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Ripple

New Development In Court Process Between Ripple And SEC

Ripple is celebrating a new order from US Magistrate Judge Sarah Netburn amid the firm’s ongoing dispute with the Securities and Exchange Commission (SEC).

The legal fight between Ripple and the SEC dates back to December 2020, when the US securities regulator filed suit against the distributed ledger tech company and alleged that it conducted an unregistered securities offering by selling XRP. Ripple has fought the case, maintaining that XRP is not a security and that the SEC’s guidance on which tokens constitute securities has failed to clarify rules of the road for crypto firms.

In an April 11 decision, Netburn denied the SEC’s request to reconsider its order compelling the agency to produce documents and communications related to a speech by previous SEC director William Hinman, which included remarks on why he didn’t consider bitcoin and ether to be securities.

Previously, the SEC argued that the speech consisted of Hinman’s personal views on crypto rather than reflecting an agency-wide policy.

Then, in an attempt to keep notes, drafts and deliberations on that speech from reaching the courtroom, the SEC argued that the speech actually reflected agency policy, and therefore any emails or communications related to it could be protected under the deliberative process privilege (DPP). The DPP allows areas of the government to claim immunity to discovery or disclosure if the communications are about internal processes.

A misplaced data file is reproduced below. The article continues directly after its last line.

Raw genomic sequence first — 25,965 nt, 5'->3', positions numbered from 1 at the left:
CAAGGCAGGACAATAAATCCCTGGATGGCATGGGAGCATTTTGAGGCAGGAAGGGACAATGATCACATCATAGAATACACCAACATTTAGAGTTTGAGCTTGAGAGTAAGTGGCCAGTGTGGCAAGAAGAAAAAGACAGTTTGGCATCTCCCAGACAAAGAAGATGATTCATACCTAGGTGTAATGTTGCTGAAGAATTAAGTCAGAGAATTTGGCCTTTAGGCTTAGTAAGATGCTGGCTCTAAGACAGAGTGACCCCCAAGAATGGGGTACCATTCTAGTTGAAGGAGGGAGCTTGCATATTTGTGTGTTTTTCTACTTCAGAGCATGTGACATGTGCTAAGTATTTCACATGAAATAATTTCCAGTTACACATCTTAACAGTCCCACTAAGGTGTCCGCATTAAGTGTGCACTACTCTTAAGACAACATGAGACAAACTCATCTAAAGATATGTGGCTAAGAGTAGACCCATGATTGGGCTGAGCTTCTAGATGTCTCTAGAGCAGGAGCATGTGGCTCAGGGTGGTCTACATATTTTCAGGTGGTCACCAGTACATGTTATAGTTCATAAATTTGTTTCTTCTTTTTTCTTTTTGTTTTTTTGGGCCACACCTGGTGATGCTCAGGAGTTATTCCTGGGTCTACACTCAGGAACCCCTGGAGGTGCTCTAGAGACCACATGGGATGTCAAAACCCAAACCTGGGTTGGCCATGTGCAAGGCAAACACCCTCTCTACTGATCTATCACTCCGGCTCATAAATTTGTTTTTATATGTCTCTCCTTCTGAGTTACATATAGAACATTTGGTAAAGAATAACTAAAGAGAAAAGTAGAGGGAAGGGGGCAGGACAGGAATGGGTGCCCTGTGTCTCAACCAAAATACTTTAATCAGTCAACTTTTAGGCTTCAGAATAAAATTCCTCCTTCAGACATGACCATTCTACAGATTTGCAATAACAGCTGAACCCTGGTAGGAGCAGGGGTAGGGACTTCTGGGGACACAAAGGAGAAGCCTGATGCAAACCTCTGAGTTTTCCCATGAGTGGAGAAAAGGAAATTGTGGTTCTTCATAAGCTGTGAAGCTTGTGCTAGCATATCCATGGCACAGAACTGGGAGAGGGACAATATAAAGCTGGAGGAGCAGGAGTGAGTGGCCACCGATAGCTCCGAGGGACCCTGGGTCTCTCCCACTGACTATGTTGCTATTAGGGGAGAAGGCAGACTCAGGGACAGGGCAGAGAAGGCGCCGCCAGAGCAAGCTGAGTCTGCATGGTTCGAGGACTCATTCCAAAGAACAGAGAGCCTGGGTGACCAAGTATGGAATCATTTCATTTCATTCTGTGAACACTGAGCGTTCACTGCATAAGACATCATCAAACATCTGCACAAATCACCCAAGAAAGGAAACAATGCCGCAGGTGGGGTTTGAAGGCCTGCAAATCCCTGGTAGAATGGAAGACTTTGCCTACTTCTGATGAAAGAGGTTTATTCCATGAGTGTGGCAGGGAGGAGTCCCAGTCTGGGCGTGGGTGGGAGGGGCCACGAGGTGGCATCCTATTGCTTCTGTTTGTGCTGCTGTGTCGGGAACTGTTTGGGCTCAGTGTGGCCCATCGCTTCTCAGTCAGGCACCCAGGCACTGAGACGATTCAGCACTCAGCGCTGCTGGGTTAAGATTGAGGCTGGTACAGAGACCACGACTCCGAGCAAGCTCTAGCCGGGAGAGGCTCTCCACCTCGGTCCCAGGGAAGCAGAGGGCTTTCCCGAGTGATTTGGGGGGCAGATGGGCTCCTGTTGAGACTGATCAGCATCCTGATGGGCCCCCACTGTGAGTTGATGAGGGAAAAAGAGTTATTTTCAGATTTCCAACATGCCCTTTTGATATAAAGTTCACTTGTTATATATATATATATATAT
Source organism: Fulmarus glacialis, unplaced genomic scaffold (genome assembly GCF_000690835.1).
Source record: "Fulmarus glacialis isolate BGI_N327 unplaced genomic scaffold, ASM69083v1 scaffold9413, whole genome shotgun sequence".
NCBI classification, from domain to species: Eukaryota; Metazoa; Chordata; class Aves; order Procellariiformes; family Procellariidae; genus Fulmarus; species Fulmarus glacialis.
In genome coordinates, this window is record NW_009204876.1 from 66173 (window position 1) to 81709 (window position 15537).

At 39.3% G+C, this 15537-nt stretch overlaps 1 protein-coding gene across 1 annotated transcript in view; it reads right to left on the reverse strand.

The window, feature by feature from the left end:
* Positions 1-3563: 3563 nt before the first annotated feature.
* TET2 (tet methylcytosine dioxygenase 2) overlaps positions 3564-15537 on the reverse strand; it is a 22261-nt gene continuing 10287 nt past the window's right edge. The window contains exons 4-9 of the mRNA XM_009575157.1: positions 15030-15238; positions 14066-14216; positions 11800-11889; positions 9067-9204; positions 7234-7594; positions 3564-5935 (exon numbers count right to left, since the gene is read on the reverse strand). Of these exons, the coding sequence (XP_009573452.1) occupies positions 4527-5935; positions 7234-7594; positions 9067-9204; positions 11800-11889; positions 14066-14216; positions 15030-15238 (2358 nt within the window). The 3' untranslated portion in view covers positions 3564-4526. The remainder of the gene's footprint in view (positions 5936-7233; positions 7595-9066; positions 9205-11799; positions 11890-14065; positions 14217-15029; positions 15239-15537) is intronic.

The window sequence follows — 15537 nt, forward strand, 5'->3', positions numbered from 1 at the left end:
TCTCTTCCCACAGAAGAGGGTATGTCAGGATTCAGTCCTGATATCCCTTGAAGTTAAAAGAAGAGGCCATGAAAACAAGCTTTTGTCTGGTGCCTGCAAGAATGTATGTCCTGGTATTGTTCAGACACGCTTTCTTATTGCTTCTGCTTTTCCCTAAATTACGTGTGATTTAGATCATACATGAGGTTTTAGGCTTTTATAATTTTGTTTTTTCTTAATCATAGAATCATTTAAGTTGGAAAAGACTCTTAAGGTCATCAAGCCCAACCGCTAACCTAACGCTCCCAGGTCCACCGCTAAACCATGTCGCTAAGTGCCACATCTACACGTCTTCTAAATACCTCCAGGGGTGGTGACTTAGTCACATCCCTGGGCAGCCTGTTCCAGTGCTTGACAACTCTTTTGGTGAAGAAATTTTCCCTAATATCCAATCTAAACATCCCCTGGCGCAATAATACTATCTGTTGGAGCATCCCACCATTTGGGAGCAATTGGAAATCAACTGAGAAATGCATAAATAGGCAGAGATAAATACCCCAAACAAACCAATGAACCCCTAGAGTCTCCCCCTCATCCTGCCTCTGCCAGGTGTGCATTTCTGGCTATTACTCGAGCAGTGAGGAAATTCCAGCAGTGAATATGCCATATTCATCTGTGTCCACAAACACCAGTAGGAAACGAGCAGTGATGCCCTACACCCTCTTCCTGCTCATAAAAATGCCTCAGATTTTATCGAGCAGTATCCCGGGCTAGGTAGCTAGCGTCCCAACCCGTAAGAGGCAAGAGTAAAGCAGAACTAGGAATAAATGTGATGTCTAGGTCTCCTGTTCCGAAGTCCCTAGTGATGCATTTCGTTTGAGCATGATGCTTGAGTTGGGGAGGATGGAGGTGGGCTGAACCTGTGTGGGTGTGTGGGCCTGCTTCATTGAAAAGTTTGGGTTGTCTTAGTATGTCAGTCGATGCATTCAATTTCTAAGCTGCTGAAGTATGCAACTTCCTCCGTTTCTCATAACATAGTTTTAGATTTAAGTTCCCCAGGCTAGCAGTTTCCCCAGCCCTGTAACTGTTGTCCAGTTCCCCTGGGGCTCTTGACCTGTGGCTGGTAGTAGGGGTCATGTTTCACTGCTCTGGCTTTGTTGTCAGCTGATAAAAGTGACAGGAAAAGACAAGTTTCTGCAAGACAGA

Netburn, however, took issue with the SEC’s sudden perspective shift on Hinman’s speech. 

“The SEC seeks to have it both ways, but the Speech was either intended to reflect agency policy or it was not,” said the order. “Having insisted that it reflected Hinman’s personal views, the SEC cannot now reject its own position. The Speech was not an agency communication, and the deliberations as to its content are not protected by the privilege.”

In the court’s view, Hinman’s speech constituted his personal views, meaning the communications related to it aren’t protected under the DPP. The SEC will have to produce communications related to the speech. 

Ripple CEO Brad Garlinghouse is celebrating the latest court decision. In a fireside chat with CNBC at Paris Blockchain Week, Garlinghouse said the lawsuit has gone “exceedingly well, and much better than I could have hoped when it began about 15 months ago.”

“I think it’s very clear that in the United States the laws have not been clear, and for the SEC to go back in time and say ‘you should’ve known all along,’ it’s a hard case,” he told CNBC in a separate interview today. “What we’re seeing in the court process, which does continue to play out, is a judicial process that does seem to recognize some of this.”

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